Second, it means that the business is not dependent on the owner for leadership. In other words, there is a management team in place. Businesses that trust their owner to be there to manage day-to-day operations typically fetch 3-40 times lower selling price than those with a management team.

Speaking of overreliance, if the business relies on one or a limited number of key employees, customers or suppliers, it will also affect the valuation of the sale.

These are all things you have control over. As well as solid recurring income and high customer satisfaction rates. But its development takes time, largely because you can’t do everything at once. Also, once you’ve developed strengths in these areas, you’ll earn a higher rating if you have several years of historical data to prove it. So a lucrative exit can take 5 years to achieve.

However, having negotiated a sale, lucrative or not, that is not the end of the story. You could be asked to keep the release clauses, especially if you are still heavily involved in the business. That period can be depressing. It can be even more depressing when you don’t meet your buyout goals and never receive your final payments.

And the negatives may not end there. Once you finally go out of business, it can be quite disheartening to see your business flounder and fail at the hands of a new owner or management team who just didn’t know how to make the business work. It happens more often than you imagine.

Which brings us to the fourth option, which I call Distribution. This could imply the Disbursement, although it does not necessarily have to be so.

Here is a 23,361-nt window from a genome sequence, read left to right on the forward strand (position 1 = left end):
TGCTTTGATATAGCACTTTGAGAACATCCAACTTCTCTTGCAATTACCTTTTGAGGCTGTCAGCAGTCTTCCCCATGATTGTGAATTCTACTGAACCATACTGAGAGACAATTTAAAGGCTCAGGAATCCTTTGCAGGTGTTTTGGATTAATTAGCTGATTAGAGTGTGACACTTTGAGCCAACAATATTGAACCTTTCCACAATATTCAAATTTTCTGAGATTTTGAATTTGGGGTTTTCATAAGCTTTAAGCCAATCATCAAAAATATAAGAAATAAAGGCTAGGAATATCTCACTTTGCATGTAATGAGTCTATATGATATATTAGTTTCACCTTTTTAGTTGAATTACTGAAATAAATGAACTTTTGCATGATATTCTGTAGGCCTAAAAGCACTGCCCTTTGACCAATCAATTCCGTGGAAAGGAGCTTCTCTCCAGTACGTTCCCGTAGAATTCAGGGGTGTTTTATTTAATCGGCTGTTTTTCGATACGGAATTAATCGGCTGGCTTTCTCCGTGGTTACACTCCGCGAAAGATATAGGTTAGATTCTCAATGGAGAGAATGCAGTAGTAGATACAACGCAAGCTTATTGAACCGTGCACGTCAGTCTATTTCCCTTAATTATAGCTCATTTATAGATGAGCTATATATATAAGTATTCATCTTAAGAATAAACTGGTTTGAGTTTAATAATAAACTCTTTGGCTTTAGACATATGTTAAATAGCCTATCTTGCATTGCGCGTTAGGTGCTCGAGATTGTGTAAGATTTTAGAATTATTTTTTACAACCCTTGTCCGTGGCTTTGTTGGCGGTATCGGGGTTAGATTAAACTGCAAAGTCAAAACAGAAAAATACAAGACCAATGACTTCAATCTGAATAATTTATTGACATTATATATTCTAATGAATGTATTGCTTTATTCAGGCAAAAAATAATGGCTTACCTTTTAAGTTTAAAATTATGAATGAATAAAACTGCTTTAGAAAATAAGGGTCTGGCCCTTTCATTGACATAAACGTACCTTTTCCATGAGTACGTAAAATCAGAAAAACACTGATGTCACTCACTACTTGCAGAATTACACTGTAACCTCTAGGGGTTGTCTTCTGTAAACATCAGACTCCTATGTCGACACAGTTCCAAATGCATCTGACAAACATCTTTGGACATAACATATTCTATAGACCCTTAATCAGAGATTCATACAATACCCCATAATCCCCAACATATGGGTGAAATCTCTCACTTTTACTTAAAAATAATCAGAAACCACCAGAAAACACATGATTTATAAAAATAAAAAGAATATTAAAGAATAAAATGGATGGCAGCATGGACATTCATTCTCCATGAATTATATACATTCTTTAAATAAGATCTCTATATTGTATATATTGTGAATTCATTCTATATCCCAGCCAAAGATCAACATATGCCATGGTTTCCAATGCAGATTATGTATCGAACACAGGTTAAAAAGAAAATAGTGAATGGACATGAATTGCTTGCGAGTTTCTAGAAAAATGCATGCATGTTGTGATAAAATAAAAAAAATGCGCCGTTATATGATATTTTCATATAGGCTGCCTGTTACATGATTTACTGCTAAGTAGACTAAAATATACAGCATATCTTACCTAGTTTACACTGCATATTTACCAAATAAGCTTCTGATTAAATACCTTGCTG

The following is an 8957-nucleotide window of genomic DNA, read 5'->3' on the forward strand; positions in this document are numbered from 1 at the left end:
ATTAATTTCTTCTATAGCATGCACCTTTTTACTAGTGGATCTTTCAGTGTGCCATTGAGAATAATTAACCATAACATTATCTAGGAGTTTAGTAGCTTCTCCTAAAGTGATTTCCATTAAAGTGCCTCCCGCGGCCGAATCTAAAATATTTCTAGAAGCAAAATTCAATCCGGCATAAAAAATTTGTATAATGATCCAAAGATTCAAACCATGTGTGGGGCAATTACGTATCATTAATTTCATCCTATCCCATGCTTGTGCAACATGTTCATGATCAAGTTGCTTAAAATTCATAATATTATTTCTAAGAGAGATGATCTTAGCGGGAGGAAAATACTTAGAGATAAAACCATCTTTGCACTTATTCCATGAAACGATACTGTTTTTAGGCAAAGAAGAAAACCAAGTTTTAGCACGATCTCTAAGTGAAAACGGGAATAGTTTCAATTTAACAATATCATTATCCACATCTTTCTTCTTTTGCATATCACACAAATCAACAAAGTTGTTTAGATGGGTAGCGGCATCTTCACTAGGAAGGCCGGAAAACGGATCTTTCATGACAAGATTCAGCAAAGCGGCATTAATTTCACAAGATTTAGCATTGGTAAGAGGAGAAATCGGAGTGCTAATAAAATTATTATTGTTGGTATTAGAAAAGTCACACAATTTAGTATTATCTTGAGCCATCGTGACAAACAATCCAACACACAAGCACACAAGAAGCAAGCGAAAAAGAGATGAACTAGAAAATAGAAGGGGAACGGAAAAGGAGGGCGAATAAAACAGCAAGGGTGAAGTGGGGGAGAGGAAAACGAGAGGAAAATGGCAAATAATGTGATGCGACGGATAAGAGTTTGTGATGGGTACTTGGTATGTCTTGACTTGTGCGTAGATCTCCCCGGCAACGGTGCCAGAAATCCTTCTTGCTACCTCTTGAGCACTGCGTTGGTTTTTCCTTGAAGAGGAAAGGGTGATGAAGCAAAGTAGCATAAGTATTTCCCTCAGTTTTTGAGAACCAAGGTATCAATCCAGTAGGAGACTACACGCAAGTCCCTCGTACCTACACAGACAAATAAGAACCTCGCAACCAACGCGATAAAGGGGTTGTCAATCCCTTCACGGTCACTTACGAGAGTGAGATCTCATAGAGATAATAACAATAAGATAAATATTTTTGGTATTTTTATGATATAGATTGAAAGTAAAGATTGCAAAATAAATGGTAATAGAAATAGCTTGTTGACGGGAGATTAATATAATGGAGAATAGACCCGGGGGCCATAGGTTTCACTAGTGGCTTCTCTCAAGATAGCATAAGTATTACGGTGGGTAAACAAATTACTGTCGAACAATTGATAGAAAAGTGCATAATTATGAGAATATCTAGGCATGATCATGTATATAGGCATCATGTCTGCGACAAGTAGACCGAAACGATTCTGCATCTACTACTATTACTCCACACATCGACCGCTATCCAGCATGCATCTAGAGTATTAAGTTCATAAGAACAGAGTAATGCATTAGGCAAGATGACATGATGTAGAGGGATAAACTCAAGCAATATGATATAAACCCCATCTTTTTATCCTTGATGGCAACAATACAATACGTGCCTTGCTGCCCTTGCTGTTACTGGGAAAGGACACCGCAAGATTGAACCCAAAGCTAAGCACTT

By this I mean that you distribute the equity of the business among all your employees. This way everyone benefits from the years of hard work they’ve put in to help you grow your business.

If you decide to make this a purchase, you’ll get your payday, but you could also decide to give them most of your share. Why would you do this? Well, under certain circumstances, you could end up with a more valuable stake even though you own less of the business.

Imagine having tens or hundreds of people driving the business because everyone benefits from your success instead of you having to drive and try to drag everyone along with you too.

You may think I’m painting a bleak picture of what business is like, but sadly, dragging your employees with you is more accurate than you might imagine. According to a 2016 Gallup poll, around 70-83% (depending on the country you operate in) of the workforce is not fully engaged in their work. That means they are like an anchor that holds you back while you try to propel your ship forward.

Now imagine what would happen if the anchor suddenly came loose. You can pass. You only have to look at the financial performance of employee-owned companies like John Lewis Partnership, Springfield Remanufacturing, Gripple, to name a few. They have outperformed their competitors and the market in general for long periods of time; They are not a flash in the pan. Therefore, distributing most of your shares to your employees could earn you a lot more in the long run.

Unlike the queen bee, you can choose when and how to leave your business, and the best time to start planning your exit is now.